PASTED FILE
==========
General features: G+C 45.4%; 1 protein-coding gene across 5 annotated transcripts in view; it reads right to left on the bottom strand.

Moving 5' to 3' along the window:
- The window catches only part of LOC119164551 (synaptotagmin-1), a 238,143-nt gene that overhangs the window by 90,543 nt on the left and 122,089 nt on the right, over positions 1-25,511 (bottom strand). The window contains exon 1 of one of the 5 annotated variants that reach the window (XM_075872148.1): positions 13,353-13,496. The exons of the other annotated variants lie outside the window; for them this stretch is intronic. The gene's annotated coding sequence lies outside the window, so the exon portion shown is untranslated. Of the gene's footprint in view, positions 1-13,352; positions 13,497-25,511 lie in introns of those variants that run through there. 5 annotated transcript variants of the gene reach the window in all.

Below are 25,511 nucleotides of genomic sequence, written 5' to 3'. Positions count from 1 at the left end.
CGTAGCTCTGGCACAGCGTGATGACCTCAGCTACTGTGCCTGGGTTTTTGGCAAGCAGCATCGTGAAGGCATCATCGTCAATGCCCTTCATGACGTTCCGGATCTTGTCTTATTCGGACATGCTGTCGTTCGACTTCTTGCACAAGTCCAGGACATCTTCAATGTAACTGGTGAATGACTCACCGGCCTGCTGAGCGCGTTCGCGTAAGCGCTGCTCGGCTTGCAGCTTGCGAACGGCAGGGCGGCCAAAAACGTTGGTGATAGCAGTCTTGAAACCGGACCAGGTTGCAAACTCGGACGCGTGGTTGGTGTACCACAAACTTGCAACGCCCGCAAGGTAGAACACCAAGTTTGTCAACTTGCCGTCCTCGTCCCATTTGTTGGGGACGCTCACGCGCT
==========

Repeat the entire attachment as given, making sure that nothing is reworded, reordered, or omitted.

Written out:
General features: G+C 45.4%; 1 protein-coding gene across 5 annotated transcripts in view; it reads right to left on the bottom strand.

Moving 5' to 3' along the window:
- The window catches only part of LOC119164551 (synaptotagmin-1), a 238,143-nt gene that overhangs the window by 90,543 nt on the left and 122,089 nt on the right, over positions 1-25,511 (bottom strand). The window contains exon 1 of one of the 5 annotated variants that reach the window (XM_075872148.1): positions 13,353-13,496. The exons of the other annotated variants lie outside the window; for them this stretch is intronic. The gene's annotated coding sequence lies outside the window, so the exon portion shown is untranslated. Of the gene's footprint in view, positions 1-13,352; positions 13,497-25,511 lie in introns of those variants that run through there. 5 annotated transcript variants of the gene reach the window in all.

Below are 25,511 nucleotides of genomic sequence, written 5' to 3'. Positions count from 1 at the left end.
CGTAGCTCTGGCACAGCGTGATGACCTCAGCTACTGTGCCTGGGTTTTTGGCAAGCAGCATCGTGAAGGCATCATCGTCAATGCCCTTCATGACGTTCCGGATCTTGTCTTATTCGGACATGCTGTCGTTCGACTTCTTGCACAAGTCCAGGACATCTTCAATGTAACTGGTGAATGACTCACCGGCCTGCTGAGCGCGTTCGCGTAAGCGCTGCTCGGCTTGCAGCTTGCGAACGGCAGGGCGGCCAAAAACGTTGGTGATAGCAGTCTTGAAACCGGACCAGGTTGCAAACTCGGACGCGTGGTTGGTGTACCACAAACTTGCAACGCCCGCAAGGTAGAACACCAAGTTTGTCAACTTGCCGTCCTCGTCCCATTTGTTGGGGACGCTCACGCGCT